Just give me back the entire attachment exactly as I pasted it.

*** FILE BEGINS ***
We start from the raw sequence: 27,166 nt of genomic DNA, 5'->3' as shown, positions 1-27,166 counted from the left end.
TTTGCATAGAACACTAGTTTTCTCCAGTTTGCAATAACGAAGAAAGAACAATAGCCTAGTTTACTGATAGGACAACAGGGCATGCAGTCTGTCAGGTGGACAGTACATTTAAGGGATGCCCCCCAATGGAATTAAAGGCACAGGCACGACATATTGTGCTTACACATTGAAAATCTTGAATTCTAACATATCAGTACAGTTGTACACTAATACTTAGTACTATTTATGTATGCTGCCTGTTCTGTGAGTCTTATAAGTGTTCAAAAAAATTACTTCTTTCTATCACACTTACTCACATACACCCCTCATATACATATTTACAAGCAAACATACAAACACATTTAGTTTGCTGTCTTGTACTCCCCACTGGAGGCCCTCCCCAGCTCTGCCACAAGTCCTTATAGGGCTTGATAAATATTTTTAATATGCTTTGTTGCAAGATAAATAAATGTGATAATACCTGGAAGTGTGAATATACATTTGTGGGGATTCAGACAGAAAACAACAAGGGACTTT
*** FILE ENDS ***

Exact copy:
We start from the raw sequence: 27,166 nt of genomic DNA, 5'->3' as shown, positions 1-27,166 counted from the left end.
TTTGCATAGAACACTAGTTTTCTCCAGTTTGCAATAACGAAGAAAGAACAATAGCCTAGTTTACTGATAGGACAACAGGGCATGCAGTCTGTCAGGTGGACAGTACATTTAAGGGATGCCCCCCAATGGAATTAAAGGCACAGGCACGACATATTGTGCTTACACATTGAAAATCTTGAATTCTAACATATCAGTACAGTTGTACACTAATACTTAGTACTATTTATGTATGCTGCCTGTTCTGTGAGTCTTATAAGTGTTCAAAAAAATTACTTCTTTCTATCACACTTACTCACATACACCCCTCATATACATATTTACAAGCAAACATACAAACACATTTAGTTTGCTGTCTTGTACTCCCCACTGGAGGCCCTCCCCAGCTCTGCCACAAGTCCTTATAGGGCTTGATAAATATTTTTAATATGCTTTGTTGCAAGATAAATAAATGTGATAATACCTGGAAGTGTGAATATACATTTGTGGGGATTCAGACAGAAAACAACAAGGGACTTT